BOULDER, Colo — Librarians are great at answering questions. When CU Boulder assistant professor Kathia Ibacache didn't know the answer to a Ph.D. student's question, she got to work.
"He came to me and he says, 'You know, we don’t have books written by Indigenous authors,'" said Ibacache, who is the romance languages librarian at CU.
The student noticed the library was lacking books by Latin American Indigenous authors. It wasn't something Ibacache had ever noticed, but it soon became a research topic she is passionate about.
"Having the voice of Indigenous people as it is presented is important for university libraries for the preservation of Indigenous knowledge and the revitalization of Indigenous languages," Ibacache said. "There is plenty of scholarship addressing Indigenous cultures and languages from an archeological point of view, but we didn’t find the representation of Indigenous authors."
She is now working with some lesser-known publishing houses to find books and media by Indigenous authors. Those books are making it into CU Boulder's collections.
"Right now we are in contact with publishers in Peru, Bolivia, in Chile, in Ecuador, Guatemala," Ibacache said. "It’s a matter of access, allowing people to have access to the knowledge in the world."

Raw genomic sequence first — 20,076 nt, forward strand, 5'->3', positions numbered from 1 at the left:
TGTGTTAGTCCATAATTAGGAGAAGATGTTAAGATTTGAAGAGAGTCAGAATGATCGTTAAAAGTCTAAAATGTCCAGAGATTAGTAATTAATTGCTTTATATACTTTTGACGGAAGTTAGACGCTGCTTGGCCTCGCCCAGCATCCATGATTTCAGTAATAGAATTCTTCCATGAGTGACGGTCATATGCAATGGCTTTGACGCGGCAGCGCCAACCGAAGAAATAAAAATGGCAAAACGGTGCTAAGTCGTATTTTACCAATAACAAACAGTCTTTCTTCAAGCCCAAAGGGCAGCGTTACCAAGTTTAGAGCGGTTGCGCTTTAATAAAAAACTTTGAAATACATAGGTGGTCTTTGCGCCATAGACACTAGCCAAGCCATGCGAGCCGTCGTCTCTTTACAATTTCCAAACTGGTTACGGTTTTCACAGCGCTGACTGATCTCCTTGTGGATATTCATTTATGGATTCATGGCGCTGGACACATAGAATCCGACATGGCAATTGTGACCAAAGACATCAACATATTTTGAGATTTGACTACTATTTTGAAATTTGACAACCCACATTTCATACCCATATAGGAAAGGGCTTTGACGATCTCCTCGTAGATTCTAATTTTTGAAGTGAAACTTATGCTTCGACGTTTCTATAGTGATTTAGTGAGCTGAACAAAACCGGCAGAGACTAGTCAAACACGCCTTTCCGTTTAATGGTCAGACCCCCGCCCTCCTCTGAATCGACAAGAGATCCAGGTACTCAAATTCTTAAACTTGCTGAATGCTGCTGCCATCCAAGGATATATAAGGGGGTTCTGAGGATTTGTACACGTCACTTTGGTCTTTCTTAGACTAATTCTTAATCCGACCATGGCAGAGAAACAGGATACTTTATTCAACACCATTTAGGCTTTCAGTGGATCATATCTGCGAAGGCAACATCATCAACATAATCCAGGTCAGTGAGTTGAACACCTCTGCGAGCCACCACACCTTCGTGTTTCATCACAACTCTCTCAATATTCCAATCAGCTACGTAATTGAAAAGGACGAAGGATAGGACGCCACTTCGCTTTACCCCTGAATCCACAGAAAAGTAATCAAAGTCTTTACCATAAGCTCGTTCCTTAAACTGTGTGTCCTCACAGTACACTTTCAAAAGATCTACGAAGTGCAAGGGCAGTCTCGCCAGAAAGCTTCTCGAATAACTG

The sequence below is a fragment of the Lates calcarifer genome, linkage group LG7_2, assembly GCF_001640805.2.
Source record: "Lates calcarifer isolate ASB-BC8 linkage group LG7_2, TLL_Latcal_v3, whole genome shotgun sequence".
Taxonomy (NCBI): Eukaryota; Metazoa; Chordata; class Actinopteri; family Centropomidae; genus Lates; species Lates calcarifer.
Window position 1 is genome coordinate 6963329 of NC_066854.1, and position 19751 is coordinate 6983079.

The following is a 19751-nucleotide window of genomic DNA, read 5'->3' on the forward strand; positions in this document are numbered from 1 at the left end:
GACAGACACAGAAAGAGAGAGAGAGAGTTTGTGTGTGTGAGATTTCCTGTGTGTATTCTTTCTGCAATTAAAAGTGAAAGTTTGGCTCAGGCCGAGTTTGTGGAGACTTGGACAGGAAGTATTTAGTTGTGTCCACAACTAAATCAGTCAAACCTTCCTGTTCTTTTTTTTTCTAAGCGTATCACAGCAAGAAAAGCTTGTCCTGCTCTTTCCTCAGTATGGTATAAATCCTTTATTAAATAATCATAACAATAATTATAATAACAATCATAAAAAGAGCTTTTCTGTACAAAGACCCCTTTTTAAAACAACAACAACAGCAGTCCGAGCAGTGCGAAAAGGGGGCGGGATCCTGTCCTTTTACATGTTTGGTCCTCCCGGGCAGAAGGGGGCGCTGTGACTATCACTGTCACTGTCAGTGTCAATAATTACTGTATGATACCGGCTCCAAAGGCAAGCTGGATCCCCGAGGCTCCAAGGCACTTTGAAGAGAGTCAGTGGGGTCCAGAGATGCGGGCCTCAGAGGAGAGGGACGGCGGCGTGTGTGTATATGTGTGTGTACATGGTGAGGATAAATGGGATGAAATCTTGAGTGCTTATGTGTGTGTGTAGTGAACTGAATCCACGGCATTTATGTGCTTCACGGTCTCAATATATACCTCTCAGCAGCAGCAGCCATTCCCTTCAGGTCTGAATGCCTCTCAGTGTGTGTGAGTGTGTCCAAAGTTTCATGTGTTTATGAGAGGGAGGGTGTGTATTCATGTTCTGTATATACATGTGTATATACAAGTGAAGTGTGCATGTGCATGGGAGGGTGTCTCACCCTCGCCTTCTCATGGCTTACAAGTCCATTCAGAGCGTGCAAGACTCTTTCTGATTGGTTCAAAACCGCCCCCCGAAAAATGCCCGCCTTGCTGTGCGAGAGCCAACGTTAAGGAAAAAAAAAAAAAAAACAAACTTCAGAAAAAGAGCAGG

Ibacache finished her paper on the subject just a few months ago, but she's still on the hunt for books by people whose cultures and languages are underrepresented in the publishing world.
"This is what librarians can do, and I feel proud of the work that we’re doing here as being part of the revitalization of Latin American Indigenous languages," Ibacache said.
Ibacache said there will be an event called "Nahuatl Evening" at Norlin Library on Oct. 28 from 5-6 p.m. It will highlight works that have been added to the library's collections, and other efforts of the department.
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